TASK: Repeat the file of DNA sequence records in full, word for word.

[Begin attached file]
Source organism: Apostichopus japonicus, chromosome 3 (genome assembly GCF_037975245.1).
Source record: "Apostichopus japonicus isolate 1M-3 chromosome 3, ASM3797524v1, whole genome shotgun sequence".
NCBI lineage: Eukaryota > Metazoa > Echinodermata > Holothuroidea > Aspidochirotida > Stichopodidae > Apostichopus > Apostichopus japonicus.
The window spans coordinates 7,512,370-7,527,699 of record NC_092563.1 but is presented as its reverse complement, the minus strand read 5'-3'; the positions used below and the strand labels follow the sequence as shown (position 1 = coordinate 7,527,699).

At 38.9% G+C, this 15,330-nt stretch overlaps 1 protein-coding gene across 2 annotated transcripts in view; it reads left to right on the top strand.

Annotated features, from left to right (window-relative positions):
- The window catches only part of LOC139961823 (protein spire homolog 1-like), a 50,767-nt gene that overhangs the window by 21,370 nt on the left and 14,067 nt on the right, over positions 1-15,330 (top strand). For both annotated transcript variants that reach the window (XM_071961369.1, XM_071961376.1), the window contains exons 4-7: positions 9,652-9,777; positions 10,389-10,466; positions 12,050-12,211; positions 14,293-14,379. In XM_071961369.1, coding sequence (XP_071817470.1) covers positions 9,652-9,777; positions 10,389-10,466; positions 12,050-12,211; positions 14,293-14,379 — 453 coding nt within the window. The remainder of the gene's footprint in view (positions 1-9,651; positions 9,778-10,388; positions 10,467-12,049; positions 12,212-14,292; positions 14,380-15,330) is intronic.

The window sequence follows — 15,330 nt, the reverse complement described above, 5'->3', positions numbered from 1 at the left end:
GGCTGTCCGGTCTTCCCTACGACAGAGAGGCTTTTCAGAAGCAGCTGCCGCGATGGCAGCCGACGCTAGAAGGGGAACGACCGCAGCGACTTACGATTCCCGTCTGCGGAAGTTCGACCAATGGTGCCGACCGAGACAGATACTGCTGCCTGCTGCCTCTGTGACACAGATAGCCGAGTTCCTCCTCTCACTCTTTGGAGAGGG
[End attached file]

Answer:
Source organism: Apostichopus japonicus, chromosome 3 (genome assembly GCF_037975245.1).
Source record: "Apostichopus japonicus isolate 1M-3 chromosome 3, ASM3797524v1, whole genome shotgun sequence".
NCBI lineage: Eukaryota > Metazoa > Echinodermata > Holothuroidea > Aspidochirotida > Stichopodidae > Apostichopus > Apostichopus japonicus.
The window spans coordinates 7,512,370-7,527,699 of record NC_092563.1 but is presented as its reverse complement, the minus strand read 5'-3'; the positions used below and the strand labels follow the sequence as shown (position 1 = coordinate 7,527,699).

At 38.9% G+C, this 15,330-nt stretch overlaps 1 protein-coding gene across 2 annotated transcripts in view; it reads left to right on the top strand.

Annotated features, from left to right (window-relative positions):
- The window catches only part of LOC139961823 (protein spire homolog 1-like), a 50,767-nt gene that overhangs the window by 21,370 nt on the left and 14,067 nt on the right, over positions 1-15,330 (top strand). For both annotated transcript variants that reach the window (XM_071961369.1, XM_071961376.1), the window contains exons 4-7: positions 9,652-9,777; positions 10,389-10,466; positions 12,050-12,211; positions 14,293-14,379. In XM_071961369.1, coding sequence (XP_071817470.1) covers positions 9,652-9,777; positions 10,389-10,466; positions 12,050-12,211; positions 14,293-14,379 — 453 coding nt within the window. The remainder of the gene's footprint in view (positions 1-9,651; positions 9,778-10,388; positions 10,467-12,049; positions 12,212-14,292; positions 14,380-15,330) is intronic.

The window sequence follows — 15,330 nt, the reverse complement described above, 5'->3', positions numbered from 1 at the left end:
GGCTGTCCGGTCTTCCCTACGACAGAGAGGCTTTTCAGAAGCAGCTGCCGCGATGGCAGCCGACGCTAGAAGGGGAACGACCGCAGCGACTTACGATTCCCGTCTGCGGAAGTTCGACCAATGGTGCCGACCGAGACAGATACTGCTGCCTGCTGCCTCTGTGACACAGATAGCCGAGTTCCTCCTCTCACTCTTTGGAGAGGG